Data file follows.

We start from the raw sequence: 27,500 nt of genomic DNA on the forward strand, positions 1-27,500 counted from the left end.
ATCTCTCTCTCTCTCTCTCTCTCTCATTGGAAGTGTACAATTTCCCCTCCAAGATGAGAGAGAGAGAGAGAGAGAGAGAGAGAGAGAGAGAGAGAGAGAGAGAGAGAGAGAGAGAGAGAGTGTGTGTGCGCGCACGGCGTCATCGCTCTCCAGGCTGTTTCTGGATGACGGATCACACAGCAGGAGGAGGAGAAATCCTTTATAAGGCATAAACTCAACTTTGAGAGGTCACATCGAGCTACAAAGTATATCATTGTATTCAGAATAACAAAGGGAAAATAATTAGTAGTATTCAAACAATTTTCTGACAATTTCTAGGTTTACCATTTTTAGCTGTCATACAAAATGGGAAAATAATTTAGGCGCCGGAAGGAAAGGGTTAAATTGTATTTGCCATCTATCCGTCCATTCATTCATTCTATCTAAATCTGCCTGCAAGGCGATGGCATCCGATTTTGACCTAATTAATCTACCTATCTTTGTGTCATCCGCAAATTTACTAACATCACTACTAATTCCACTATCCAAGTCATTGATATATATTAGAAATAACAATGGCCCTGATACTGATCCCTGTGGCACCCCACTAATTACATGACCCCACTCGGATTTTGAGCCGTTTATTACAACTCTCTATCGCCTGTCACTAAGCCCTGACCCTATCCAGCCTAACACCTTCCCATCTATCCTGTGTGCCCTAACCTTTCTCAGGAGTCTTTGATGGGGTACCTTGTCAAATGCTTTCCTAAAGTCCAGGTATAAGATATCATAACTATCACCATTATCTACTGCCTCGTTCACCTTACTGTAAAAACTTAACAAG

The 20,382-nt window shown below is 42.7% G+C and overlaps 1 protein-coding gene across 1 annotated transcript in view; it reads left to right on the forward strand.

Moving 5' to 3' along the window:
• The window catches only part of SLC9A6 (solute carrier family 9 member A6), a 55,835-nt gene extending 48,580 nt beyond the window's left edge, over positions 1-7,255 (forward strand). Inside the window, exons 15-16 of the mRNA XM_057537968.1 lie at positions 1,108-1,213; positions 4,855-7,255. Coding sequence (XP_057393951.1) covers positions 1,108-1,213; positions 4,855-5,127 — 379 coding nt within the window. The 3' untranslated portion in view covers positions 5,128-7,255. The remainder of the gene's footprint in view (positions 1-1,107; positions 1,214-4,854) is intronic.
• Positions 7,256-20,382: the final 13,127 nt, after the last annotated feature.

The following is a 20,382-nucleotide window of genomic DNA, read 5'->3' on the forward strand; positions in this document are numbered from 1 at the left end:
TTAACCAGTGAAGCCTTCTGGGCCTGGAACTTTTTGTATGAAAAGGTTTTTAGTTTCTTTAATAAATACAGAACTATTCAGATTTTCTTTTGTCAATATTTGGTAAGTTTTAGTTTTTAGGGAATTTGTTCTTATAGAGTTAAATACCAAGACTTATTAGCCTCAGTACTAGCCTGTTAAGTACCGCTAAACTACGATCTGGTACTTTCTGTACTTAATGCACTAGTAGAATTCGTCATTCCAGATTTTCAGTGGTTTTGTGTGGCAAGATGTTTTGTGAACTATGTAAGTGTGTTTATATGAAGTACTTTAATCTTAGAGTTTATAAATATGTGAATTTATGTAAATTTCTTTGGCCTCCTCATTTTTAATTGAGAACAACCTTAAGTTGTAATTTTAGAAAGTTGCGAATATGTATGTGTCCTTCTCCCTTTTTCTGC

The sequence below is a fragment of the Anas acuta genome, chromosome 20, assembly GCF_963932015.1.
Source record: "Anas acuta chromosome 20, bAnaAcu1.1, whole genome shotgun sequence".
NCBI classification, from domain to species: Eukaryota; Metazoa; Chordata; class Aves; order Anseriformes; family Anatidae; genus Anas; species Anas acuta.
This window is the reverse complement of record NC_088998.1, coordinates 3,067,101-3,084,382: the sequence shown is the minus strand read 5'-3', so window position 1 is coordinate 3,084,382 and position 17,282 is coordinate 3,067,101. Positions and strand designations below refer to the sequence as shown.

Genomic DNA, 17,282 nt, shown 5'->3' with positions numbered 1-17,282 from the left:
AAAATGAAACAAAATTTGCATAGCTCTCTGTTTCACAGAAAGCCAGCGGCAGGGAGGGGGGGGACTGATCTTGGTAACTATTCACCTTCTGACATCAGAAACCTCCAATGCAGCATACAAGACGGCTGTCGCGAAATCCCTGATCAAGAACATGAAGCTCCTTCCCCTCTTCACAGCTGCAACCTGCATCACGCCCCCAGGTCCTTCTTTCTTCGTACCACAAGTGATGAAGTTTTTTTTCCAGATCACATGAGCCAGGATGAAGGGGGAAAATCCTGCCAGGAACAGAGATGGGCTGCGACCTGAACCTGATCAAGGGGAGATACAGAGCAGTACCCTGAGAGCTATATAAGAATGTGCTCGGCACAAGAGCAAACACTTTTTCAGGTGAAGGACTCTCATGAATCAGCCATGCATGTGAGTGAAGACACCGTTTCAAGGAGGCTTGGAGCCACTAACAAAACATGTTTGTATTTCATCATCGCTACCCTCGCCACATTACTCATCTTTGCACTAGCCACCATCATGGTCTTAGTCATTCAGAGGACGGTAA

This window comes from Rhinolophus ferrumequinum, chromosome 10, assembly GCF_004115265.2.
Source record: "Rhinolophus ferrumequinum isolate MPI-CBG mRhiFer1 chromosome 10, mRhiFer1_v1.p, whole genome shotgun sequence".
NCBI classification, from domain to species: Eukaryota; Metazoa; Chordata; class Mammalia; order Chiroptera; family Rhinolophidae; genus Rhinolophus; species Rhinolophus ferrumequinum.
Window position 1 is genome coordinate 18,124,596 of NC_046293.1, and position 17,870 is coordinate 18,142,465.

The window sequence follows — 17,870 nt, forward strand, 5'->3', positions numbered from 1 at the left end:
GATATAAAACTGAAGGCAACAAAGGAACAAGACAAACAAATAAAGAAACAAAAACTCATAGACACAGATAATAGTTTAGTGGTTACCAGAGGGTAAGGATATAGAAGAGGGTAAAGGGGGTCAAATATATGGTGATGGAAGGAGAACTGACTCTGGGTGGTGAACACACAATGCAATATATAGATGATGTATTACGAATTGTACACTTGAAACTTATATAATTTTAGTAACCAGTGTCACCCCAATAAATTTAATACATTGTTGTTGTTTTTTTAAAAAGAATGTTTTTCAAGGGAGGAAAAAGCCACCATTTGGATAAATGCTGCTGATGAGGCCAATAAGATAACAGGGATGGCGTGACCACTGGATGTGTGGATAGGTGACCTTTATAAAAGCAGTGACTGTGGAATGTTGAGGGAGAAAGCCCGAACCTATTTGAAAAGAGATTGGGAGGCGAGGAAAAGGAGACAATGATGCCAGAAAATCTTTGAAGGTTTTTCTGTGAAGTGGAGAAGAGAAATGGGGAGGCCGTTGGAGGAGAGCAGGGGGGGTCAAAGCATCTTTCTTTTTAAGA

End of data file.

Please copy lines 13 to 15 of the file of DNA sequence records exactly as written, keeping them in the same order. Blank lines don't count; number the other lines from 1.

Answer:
Genomic DNA, 17,282 nt, shown 5'->3' with positions numbered 1-17,282 from the left:
AAAATGAAACAAAATTTGCATAGCTCTCTGTTTCACAGAAAGCCAGCGGCAGGGAGGGGGGGGACTGATCTTGGTAACTATTCACCTTCTGACATCAGAAACCTCCAATGCAGCATACAAGACGGCTGTCGCGAAATCCCTGATCAAGAACATGAAGCTCCTTCCCCTCTTCACAGCTGCAACCTGCATCACGCCCCCAGGTCCTTCTTTCTTCGTACCACAAGTGATGAAGTTTTTTTTCCAGATCACATGAGCCAGGATGAAGGGGGAAAATCCTGCCAGGAACAGAGATGGGCTGCGACCTGAACCTGATCAAGGGGAGATACAGAGCAGTACCCTGAGAGCTATATAAGAATGTGCTCGGCACAAGAGCAAACACTTTTTCAGGTGAAGGACTCTCATGAATCAGCCATGCATGTGAGTGAAGACACCGTTTCAAGGAGGCTTGGAGCCACTAACAAAACATGTTTGTATTTCATCATCGCTACCCTCGCCACATTACTCATCTTTGCACTAGCCACCATCATGGTCTTAGTCATTCAGAGGACGGTAA

This window comes from Rhinolophus ferrumequinum, chromosome 10, assembly GCF_004115265.2.